Cobblers Up Close: Don Snoozy

Math is hard, but finding a sasquatch is harder. Mr. Snoozy would know.

By Brandon Gabert

As I walk into the room, I’m greeted by Mr. Don Snoozy eating his school lunch – one of his daily routines. I see definitions of derivatives and due dates on his board for his Math 2 and AP Calculus classes. Yellow calculators line the wall. The room is always warm, and the window is cracked even in the dead of winter. I ask him if he minds answering a few questions, and he kicks his feet up on his desk and gladly agrees.

Mr. Snoozy was born in Germany due to his family being there for the Army. “I moved over here at one and a half years old,” he said. “I don’t remember much of Germany.” While being raised in the United States, he didn’t know what he was going to do with his life. “I wanted to be everything, I couldn’t make up my mind. I wanted to be a wildlife biologist, a doctor, and a surgeon at the same time. I NEVER thought I would be a teacher. I went to college and found out I didn’t want to be there, I just wanted to make money. But I knew I needed a college education.” Ironically, he has now attended four different colleges and has three college degrees. He has attended University of South Dakota, University of Nebraska Omaha, South Dakota State University, and South Dakota School of Mines and Technology. He has degrees in computer programming, psychology, and obviously, mathematics.

Mr. Snoozy has been teaching math for a total of 26 years. He began teaching at Douglas High School, then taught at schools in Michigan, Missouri, and Nebraska. He came back to Rapid City and has been teaching at Central for 11 years. “I have the most fun teaching AP calculus,” he said. “The thing I like most about my job is that I get to teach the way I want to teach. I’ve always loved math, even when I was younger and going through school. ” He has taught AP calculus for four years, but has also taught multiple other math classes like math 2 and pre-calc. His students see him as very relaxed and easygoing. “Snoozy’s one of the chillest guys you’ll ever meet,” AP calculus student Alec Doyle says. “He’s like a koala bear, that’s really good at math.” Mr. Snoozy is inspired by math and his students. “When students work up to their full potential, that inspires me quite a bit.”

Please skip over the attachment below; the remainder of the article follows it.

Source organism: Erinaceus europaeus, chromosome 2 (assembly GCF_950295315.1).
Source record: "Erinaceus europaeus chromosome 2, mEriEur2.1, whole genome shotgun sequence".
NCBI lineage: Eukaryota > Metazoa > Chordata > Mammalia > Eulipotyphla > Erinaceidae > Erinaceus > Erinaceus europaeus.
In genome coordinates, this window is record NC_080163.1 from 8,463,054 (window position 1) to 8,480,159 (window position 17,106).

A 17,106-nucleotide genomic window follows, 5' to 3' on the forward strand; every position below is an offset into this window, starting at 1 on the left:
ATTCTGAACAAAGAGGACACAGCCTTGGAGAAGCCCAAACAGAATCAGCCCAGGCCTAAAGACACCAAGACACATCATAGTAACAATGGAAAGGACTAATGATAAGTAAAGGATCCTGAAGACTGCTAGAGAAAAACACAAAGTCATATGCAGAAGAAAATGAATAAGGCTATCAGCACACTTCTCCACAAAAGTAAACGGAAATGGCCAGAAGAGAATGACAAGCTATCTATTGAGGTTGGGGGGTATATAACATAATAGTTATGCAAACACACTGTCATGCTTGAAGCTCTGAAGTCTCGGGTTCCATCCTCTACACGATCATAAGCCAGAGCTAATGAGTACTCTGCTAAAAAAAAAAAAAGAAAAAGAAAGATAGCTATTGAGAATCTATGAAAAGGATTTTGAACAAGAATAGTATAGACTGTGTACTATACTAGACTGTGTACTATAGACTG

While on the topic of inspiration and admiration, I asked him the question, “If you could have dinner with any famous person, who would it be?”

“Do they have to be alive?” he asked.

I replied that they did not.

“Wernher Von Braun,” he said. “He was helped by the aliens to further rocket technology. We wouldn’t have people going to the moon if it wasn’t for alien technology. The calculus used to figure out how to get to the moon was incredible.” On second thought, he added Nikola Tesla to the list. “He’s the true inventor of electricity, Thomas Edison took the credit for it. He has a really interesting story.”

When Mr. Snoozy isn’t doing calculus, he likes to hunt, fish, or hike. He prefers fishing at Sheridan Lake, and he typically gets a deer tag annually. While he hunts, he dreams of finding a sasquatch. “I’m fascinated by sasquatches,” he said. “I’ve always believed in them since I was young.” His favorite food is chicken enchiladas. “I enjoy cooking, I like my own homemade chicken enchiladas. If I’m going out to eat, I prefer Fuji Steakhouse.” He listens to a lot of old rock and roll and country music. Mr. Snoozy informed me that he recently crossed one of the things off his bucket list. “I finally got to see Bob Seger last year in concert,” he exclaims. “I thought he quit last year, but we were lucky he came to Rapid City. Also, I really, really, want to go to Kathmandu (the capital city of Nepal). It’s the name of a song, one of Bob Seger’s most popular. It’s very ironic. The guy is incredible.” Finally, one of his biggest accomplishments is being married and having three sons. They are ages 21,29, and 31.

His vision in the next 5 or 10 years is to wrap up his teaching career. “I wouldn’t mind teaching in Europe or another country for a year or two after I retire,” he said. “I see myself staying in Rapid City. I’m just going to keep busy.” Until then, we can all find him in room D210 teaching some good math.

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